White Americans who are obese are twice as likely as black Americans to have surgery to tackle the problem, a study has found.
Bariatric surgery is now recognised as a successful treatment for preventing serious complications of obesity such as diabetes and high blood pressure. The new study is one of the first to look at whether people who need surgery most are actually receiving it.
Researchers at the Medical University of South Carolina and Imperial College London studied rates of bariatric surgery in the US from 1999 to 2010.
Twenty-two per cent of black women and 11 per cent of black men were eligible for bariatric surgery, compared with 12 per cent of white women and eight per cent of white men. But twice as many eligible white women and men than black women and men received bariatric surgery.
Differences in insurance coverage appeared to be partly responsible for the discrepancy: about 70 per cent of eligible white men and women had private health insurance compared with 50 per cent of black men and women.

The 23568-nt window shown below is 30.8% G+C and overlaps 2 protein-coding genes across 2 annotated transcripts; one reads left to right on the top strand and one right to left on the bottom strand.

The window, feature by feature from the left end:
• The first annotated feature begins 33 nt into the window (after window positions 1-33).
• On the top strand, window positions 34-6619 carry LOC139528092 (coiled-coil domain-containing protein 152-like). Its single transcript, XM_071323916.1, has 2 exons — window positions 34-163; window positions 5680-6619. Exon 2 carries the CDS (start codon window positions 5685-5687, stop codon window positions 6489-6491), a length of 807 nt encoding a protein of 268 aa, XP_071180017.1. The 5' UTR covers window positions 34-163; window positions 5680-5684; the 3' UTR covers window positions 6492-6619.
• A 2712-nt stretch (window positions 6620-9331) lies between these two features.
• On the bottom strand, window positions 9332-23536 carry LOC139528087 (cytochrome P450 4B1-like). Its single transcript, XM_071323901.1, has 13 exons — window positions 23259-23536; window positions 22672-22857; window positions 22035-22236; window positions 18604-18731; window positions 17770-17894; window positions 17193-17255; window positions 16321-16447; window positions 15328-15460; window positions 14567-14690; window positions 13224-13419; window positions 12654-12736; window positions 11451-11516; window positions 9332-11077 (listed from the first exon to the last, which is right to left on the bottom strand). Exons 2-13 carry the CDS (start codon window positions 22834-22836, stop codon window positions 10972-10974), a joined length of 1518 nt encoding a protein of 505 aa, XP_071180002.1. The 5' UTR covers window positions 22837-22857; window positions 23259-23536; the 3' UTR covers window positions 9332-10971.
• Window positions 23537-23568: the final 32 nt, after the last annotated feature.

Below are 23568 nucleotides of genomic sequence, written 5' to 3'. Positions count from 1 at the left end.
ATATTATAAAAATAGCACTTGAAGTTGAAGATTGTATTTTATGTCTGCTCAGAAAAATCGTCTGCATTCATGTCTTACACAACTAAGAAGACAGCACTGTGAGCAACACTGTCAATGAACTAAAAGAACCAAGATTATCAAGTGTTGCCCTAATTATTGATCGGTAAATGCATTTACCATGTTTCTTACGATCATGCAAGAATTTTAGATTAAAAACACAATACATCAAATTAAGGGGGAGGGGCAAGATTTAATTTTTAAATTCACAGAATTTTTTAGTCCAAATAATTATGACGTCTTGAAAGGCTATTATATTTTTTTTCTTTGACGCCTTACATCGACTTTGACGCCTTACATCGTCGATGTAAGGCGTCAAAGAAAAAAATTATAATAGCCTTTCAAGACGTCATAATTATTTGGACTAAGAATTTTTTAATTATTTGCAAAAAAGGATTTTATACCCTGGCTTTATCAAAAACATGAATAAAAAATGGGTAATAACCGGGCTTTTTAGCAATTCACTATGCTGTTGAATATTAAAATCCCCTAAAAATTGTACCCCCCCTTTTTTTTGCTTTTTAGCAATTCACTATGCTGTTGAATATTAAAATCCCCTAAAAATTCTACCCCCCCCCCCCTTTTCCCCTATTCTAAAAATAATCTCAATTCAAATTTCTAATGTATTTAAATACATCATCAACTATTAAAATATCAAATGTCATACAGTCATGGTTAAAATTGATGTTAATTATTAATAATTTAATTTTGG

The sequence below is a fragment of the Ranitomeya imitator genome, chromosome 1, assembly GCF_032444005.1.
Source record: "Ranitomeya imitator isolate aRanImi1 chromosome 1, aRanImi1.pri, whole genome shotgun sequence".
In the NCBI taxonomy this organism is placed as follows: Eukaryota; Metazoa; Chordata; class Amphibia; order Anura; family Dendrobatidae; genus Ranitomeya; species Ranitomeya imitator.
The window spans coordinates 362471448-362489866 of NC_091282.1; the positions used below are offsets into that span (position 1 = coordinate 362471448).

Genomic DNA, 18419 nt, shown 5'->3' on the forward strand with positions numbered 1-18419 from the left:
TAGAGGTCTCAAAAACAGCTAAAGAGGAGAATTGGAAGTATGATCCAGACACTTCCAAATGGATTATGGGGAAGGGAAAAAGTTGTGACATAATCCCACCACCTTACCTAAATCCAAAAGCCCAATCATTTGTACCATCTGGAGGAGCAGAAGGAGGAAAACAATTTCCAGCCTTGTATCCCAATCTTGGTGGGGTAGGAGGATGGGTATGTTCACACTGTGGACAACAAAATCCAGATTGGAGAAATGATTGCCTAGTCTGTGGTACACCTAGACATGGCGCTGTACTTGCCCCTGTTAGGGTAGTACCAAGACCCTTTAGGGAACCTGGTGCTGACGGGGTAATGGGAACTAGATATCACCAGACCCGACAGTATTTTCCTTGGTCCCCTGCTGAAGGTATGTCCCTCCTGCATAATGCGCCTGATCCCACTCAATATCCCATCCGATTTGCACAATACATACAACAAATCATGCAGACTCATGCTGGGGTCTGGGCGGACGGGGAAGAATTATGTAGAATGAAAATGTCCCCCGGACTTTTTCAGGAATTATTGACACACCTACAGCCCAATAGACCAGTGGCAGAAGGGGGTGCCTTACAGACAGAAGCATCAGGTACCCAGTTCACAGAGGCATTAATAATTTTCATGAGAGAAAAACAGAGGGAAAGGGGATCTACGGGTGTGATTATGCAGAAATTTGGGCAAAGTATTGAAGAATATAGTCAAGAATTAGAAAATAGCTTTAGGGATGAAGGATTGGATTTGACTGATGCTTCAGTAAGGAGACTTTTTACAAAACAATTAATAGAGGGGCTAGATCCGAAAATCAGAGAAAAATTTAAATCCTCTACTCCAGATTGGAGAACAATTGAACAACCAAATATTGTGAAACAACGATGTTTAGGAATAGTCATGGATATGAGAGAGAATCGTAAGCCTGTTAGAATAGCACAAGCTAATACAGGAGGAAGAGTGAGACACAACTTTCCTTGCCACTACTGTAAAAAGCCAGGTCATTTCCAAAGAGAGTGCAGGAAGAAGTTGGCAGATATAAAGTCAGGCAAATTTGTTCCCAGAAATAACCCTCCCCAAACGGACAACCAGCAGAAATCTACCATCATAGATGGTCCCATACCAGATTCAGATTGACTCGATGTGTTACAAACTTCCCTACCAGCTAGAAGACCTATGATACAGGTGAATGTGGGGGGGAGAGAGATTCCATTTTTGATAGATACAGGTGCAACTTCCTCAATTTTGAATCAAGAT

"Bariatric surgery has been shown to be an effective treatment for moderate to clinically severe obesity and more importantly is has the benefit of successfully resolving or improving the important chronic conditions of diabetes and hypertension in the majority of cases," said Arch G. Mainous III, from the Medical University of South Carolina.
"Bariatric surgery can improve quality of life, decrease the risk of premature death, and lower disability and health-care costs. Consequently, this health disparity in treatment has implications for health care costs and morbidity due to common diseases like diabetes and hypertension, conditions that are highly prevalent in the African American community."
Dr Sonia Saxena, from the School of Public Health at Imperial College London, said: "Our earlier research found that 45 per cent of overweight patients who regularly visited the doctor's office d
|Contact: Sam Wong|
Imperial College London